Piazzolla Film Compilation

This Piazzolla film compilation is my attempt at gathering in one place all the known movies featuring Astor's music (either composed especially or included from his recordings). Also compiled here are movies where he either appeared or was associated with in some form. It is very likely that much of the music composed for the earlier movies has never been released on record, and certainly not on CD. One of the objectives of compiling this list is to maybe elicit an interest into the possibility of reserching the location of those original recordings with the goal of a future release.

Acknowledgment: We should all be deeply indebted to Ronald Melzer of Video Imagen Club in Montevideo, Uruguay, who painstakingly prepared the Piazzolla film catalog for all the early movies listed here. A noted expert on Argentinian movie history, he can be reached at VIC, Juan Benito Blanco 866, 11300 Montevideo, Uruguay; or by fax at (Intl. Code)-(598)-(2)-7073605. Gracias Ronnie!

Format Notes: Each movie is listed following the convention Movie Title (Director, Country, Year). When known, the title of the movie on different languages is also included (aka). The section Notes contains all pertinent information about Piazzolla's participation to the extent of my knowledge (from whatever source available, or from having seen the movie). A next to the entry simply means that new notes have been added or the entry has been recently revised. If you find omissions, errors, or would like to add information, please let me know by e-mail clicking here. Thanks!

César A. Luongo

Last Updated on December 21/2001


There is a complete list of Argentinean movies featuring Piazzolla's music in http://www.cinenacional.com/personas/index.html?id=9062



El Dia Que Me Quieras (John Reinhardt, USA, 1935)
(aka, The Day You Love Me)

Notes: This is one of Carlos Gardel's most famous movies (in the years when he kept Paramount afloat during the Great Depression by making 8 movies in 2 years for consumption in the Latin American market). Piazzolla, at that time a teenager living in New York, appears very briefly playing a newspaper boy (he is sideways, his face not even shown). In the next scene he is shown from the back walking down the street shouting "Diarios! Diarios!" (these scenes are at the very beginning of the movie). This film can only be watched through the glass of history, and bearing in mind Gardel's greatness to Tango, otherwise the movie is as bad as they come - although its script pre-empted Love Story by many decades :-)

Directed by John Reinhardt, starring Carlos Gardel, Rosita Moreno, Tito Lusiardo, Manuel Pelufo del Campo, Jose Luis Tortosa, Fernando Adelantado, Susanne Dullier, Celia Villa. Music by Carlos Gardel, lyrics by Alfredo Le Pera, musical director Terig Tucci. Produced by La Exito Producciones and Paramount, technical supervision by Samuel Piza, photography by William Miller.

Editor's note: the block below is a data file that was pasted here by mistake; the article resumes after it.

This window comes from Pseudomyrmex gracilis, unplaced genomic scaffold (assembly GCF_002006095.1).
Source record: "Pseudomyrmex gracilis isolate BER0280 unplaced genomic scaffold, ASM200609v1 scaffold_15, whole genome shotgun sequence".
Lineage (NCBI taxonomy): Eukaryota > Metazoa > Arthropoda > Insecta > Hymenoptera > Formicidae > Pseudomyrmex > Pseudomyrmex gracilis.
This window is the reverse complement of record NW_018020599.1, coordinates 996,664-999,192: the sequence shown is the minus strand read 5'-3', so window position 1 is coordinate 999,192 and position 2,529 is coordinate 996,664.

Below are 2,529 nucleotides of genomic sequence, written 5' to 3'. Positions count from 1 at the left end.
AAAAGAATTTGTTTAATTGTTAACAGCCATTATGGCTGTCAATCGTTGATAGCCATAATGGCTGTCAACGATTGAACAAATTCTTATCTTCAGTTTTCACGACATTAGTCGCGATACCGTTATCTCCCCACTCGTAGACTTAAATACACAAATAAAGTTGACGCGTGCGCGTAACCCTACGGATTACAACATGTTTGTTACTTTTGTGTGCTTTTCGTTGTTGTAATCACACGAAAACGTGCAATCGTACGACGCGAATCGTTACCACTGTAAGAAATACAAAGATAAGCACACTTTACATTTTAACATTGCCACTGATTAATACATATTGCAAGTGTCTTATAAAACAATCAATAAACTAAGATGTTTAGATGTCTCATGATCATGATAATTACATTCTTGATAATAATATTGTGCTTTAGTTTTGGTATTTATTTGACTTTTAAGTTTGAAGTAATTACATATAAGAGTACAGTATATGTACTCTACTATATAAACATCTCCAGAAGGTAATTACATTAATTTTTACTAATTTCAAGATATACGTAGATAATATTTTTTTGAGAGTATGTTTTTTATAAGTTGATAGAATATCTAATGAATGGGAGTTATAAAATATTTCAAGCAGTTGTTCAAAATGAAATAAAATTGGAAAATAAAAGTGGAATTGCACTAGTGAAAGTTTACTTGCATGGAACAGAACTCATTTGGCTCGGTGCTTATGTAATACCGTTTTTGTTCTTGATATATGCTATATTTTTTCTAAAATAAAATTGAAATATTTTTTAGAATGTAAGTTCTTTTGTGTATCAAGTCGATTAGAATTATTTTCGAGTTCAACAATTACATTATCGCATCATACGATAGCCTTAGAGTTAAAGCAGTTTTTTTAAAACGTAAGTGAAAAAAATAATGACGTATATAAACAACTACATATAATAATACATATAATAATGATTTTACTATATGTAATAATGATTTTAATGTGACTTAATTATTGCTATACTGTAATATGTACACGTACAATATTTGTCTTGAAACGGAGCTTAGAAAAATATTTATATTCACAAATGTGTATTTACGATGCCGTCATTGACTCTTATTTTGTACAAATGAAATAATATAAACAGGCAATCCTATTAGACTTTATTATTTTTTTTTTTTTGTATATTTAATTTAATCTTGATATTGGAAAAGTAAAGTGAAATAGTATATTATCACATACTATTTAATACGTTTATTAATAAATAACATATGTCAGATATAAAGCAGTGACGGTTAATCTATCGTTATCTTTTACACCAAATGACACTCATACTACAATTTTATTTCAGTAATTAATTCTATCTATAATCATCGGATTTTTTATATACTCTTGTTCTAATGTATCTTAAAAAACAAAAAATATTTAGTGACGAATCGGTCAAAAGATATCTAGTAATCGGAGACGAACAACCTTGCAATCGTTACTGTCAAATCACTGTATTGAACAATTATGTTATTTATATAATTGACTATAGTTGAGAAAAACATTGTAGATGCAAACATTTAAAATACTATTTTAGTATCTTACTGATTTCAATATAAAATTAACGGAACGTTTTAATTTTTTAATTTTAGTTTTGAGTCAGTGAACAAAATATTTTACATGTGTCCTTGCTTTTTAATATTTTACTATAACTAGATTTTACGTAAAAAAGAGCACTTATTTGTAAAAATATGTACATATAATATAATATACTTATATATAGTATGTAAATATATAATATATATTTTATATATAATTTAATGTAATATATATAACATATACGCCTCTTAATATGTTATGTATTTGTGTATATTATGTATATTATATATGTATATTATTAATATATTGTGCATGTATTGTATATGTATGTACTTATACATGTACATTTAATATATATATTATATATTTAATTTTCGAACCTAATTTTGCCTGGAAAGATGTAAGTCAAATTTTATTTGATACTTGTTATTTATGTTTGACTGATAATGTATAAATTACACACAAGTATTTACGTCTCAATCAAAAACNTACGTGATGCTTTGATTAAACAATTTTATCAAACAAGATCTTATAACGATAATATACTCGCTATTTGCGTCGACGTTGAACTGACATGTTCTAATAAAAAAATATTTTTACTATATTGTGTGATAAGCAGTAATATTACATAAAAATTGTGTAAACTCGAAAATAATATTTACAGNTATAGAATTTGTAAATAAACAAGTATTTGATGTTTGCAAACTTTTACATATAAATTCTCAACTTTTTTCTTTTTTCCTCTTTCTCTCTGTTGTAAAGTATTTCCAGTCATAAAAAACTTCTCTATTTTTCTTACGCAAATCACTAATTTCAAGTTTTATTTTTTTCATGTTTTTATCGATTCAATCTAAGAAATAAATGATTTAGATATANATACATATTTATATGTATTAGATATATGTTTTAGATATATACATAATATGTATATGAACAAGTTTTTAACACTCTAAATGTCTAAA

El Hombre del Sabado (Torres Rios, Argentina, 1947)

Notes: Piazzolla did not write music for this film, but he has a cameo on the film. Romantic comedy starring Pedro Quartucci and Virginia Luque. Soundtrack composed by Daniel Lopez Barretto, played by the Astor Piazzolla Orchestra. The Piazzolla Orchestra appears on a scene at a ballroom playing a tango while two dancers (coreographed) are on the floor. In that scene Piazzolla is shown very briefly playing the bandoneon. The orchestra then plays a second tango in which Nora (Virginia Luque) sings while dancing with "el hombre del sabado" Antonio Perez (Quartucci).




Con Los Mismos Colores (Torres Rios, Argentina, 1949)

Notes: Music by Piazzolla.




Bolidos de Acero (Torres Rios, Argentina, 1950)

Notes: Music by Piazzolla.




El Cielo en las Manos (E. De Thomas, Argentina, 1950)

Notes: Music by Piazzolla.




Stella Maris (Carpena, Argentina, 1953)

Notes: Music by Piazzolla.




Sucedio en Buenos Aires (Cahen Salaberry, Argentina, 1954)

Notes: Music by Piazzolla. Drama by Enrique Cahen Salaberry starring Olga Zubarry, Roberto Escalada, and The Great City (sic). Also starring Ubaldo Martinez, Pepita Muñoz, Nelly Panizza, Jorge Rivier, Benito Cibrian, Yuki Namba, Olga Gatti, Pascual Nacavatti, and Casimiro Krukowski. Also with the Ballet of Eber Lobat (shown dancing Argentinized Mambo and Paso Doble at the famous Tavaris). Screenplay by Sixto Pondal Rios and Carlos A. Olivari, photography by Ricardo Younis, editing by Gerardo Rinaldi and Antonio Ripoll, camera by Jose Pizzi, sound by Ramon Ator, make-up by Oscar Combi, and film developing at ALEX Laboratory.

Noteworthy of this film is the opening theme by Piazzolla (as the the camera pans Buenos Aires from above). The song is Nonino which is almost identical (give and take a few notes) to the main theme of Adios Nonino, which was actually composed and recorded a few years later. No doubt Piazzolla had the score of this movie in mind when he composed and arranged Nonino and his most famous piece, Adios Nonino. It is interesting to watch the genesis.